The third president was Salvador Allende, a Chilean physician who had been active in Chilean politics for a long time. In 1970 he won a plurality of votes in the national presidential election, notwithstanding the fact that the U.S. government had provided his opposition with millions of dollars in U.S. taxpayer money in the hopes of preventing Allende from winning. When the election was thrown into the Chilean parliament, U.S. officials then used U.S. taxpayer money in an attempt to bribe Chilean officials into voting against Allende.
All that U.S. meddling in Cuba’s presidential election came to naught. Allende won and was sworn into office as president.
Strike one was that Allende was a socialist. Strike two was his decision to befriend Cuba’s president Fidel Castro, even inviting him to visit Chile. Strike three was Allende’s decision to befriend Russia.
U.S. officials labeled Allende a threat to U.S. “national security.” The CIA was assigned the task of ousting him from power and replacing him with a pro-U.S. military general, just like what the CIA had done in Guatemala.
One big obstacle, however, was that the commanding general of the Chilean Armed Forces, Gen. Rene Schneider, said no to the U.S. demand for a coup. Schneider’s position was simple: the Chilean Constitution didn’t provide for a coup as a way to remove the nation’s democratically elected president. The only two methods to remove a president were impeachment and the next election, and impeachment had already failed.
That wasn’t the position of the Pentagon and the CIA. Their position was that the national-security establishment of a nation has the moral duty to remove a democratically elected president from office who is deemed to be a threat to “national security” (a position that has obvious ramifications in the assassination of President Kennedy).
U.S. officials conspired to kidnap and assassinate Schneider to remove him as an obstacle to the coup. The conspiracy was based in Washington, D.C., and Langley, Virginia. The CIA smuggled high-powered weapons into the country under diplomatic pouch and conspired with local thugs to kidnap Schneider. In the kidnapping attempt, Schneider, who was armed, fought back. The thugs shot him dead on the streets of Santiago. It was later determined that the CIA paid hush money to keep them quiet. When Schneider’s widow and children brought suit in U.S. federal court for the wrongful death of their husband and father, the federal judiciary summarily dismissed their suit.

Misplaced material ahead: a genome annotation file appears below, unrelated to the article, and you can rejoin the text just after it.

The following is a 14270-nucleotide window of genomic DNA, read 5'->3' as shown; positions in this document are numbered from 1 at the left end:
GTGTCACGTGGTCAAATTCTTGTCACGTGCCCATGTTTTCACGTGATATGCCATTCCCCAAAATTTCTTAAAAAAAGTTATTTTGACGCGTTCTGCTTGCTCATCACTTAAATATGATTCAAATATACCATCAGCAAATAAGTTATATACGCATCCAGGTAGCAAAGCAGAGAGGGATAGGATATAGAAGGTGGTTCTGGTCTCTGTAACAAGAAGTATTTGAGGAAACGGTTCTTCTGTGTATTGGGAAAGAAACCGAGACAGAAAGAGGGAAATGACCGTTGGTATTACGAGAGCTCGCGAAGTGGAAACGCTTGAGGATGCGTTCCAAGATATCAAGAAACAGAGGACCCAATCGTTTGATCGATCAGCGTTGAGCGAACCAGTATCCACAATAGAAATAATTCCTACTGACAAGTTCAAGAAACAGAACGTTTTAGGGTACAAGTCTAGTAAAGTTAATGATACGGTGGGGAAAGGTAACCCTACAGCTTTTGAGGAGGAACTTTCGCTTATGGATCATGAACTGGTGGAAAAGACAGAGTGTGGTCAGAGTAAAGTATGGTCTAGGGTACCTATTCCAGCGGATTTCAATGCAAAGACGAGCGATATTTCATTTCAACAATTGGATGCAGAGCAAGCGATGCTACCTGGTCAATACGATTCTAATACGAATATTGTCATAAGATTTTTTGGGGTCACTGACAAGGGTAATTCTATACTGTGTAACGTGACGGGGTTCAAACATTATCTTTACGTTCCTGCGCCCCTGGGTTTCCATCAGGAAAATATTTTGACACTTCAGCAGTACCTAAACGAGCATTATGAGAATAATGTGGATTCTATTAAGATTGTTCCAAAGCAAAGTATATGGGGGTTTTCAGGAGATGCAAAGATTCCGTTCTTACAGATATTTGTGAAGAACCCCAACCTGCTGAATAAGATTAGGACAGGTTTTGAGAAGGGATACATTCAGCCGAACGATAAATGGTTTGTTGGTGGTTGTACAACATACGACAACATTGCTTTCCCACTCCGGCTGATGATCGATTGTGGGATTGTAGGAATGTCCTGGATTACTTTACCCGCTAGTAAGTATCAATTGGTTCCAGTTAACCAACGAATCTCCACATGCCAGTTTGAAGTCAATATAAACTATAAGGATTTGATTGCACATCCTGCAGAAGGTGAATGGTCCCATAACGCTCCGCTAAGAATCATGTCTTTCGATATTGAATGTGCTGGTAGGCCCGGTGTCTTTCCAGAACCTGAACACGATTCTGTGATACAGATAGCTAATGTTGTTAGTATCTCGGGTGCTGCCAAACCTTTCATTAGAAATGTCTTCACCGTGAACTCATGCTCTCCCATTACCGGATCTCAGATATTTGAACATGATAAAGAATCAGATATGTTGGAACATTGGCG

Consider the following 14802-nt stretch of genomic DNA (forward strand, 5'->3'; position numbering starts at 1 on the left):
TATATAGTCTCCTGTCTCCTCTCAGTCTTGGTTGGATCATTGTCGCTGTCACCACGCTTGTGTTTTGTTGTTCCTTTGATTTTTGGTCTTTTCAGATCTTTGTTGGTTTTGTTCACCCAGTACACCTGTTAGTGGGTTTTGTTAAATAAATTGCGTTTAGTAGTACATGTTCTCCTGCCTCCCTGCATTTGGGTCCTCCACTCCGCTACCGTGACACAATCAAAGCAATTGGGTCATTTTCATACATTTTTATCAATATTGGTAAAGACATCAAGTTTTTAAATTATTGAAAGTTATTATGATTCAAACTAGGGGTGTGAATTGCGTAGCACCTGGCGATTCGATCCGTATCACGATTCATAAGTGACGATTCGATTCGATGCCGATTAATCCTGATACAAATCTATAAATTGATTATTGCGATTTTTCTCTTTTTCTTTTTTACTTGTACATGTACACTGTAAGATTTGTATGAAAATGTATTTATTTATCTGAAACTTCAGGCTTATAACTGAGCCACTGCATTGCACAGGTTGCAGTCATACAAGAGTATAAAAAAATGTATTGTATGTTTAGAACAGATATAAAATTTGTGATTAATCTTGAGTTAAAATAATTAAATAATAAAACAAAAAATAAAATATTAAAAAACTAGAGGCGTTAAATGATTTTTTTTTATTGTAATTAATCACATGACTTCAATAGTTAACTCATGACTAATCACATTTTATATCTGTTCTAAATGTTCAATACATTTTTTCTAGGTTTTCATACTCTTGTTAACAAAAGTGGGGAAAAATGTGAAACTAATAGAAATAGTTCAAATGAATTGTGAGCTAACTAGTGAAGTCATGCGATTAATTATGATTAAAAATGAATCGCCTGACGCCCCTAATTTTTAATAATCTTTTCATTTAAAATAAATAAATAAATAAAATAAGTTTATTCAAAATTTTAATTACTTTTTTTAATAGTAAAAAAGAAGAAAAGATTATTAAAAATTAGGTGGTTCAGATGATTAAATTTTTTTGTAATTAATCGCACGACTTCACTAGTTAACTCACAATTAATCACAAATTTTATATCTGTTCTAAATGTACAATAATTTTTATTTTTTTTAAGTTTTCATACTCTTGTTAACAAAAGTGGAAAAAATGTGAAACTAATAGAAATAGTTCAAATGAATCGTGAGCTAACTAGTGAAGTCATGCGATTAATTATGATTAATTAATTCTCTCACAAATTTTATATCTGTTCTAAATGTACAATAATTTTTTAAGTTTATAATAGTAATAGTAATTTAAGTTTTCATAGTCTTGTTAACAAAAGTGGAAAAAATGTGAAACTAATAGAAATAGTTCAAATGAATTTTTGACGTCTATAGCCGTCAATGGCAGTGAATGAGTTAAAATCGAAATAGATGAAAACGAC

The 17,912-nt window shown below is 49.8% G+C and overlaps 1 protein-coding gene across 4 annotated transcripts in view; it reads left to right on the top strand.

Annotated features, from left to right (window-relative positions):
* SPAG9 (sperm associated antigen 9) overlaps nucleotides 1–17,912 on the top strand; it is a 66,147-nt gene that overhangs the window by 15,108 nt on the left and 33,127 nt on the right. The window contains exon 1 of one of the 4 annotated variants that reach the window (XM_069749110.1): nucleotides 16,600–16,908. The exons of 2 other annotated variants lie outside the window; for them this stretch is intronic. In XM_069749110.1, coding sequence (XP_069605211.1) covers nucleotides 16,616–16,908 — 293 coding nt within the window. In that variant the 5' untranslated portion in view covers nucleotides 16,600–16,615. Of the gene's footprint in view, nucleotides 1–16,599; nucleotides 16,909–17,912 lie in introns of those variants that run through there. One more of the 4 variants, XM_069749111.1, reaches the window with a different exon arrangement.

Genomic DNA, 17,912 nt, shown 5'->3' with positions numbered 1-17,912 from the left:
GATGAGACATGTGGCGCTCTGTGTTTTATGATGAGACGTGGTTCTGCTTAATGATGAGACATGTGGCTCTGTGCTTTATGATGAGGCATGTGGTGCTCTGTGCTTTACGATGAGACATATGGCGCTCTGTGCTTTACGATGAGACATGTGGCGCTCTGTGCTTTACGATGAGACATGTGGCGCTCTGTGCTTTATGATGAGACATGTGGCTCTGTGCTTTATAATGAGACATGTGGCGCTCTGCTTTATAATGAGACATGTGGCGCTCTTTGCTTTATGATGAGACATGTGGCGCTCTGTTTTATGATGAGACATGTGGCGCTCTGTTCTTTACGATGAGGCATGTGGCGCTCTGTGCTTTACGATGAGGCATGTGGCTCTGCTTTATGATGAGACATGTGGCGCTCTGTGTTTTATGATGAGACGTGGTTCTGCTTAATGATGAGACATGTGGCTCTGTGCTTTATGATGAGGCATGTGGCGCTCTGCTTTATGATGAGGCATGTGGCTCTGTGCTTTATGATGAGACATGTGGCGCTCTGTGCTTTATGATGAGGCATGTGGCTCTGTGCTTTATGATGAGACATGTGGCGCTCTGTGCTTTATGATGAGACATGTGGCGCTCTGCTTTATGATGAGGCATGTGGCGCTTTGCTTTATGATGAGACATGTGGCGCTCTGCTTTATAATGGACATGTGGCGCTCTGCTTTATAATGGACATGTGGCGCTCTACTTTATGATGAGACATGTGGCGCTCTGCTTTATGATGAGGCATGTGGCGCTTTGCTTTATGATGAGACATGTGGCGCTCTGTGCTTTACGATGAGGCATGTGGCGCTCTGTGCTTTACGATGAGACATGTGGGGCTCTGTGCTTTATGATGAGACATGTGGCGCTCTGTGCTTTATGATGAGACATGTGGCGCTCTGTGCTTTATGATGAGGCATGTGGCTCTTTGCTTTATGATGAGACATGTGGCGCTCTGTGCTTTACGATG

With Schneider’s removal, U.S. officials convinced their counterparts in the Chilean national security establishment that they had the moral duty to remove their democratically elected president from office. On 9/11 in 1973, they did it. The national-security branch of the government attacked the executive branch with air force planes firing missiles at the president’s position in the national palace and with infantry troops surrounding him and shooting at him from the ground.
There has long been dispute over whether Allende was killed or committed suicide to avoid being taken prisoner and brutally tortured. In any event, he was soon dead and replaced by a brutal pro-U.S. military general, whose national-security state forces, with the full support of the U.S. national-security establishment, proceeded to round up, torture, disappear, rape, abuse, or execute tens of thousands of people who had supported their democratically elected socialist president.
Donald Trump should be counting his lucky stars. Being ousted from office by special counsel would really not be so bad given the other methods that the U.S. deep state has employed against presidents who have dared to befriend Russia.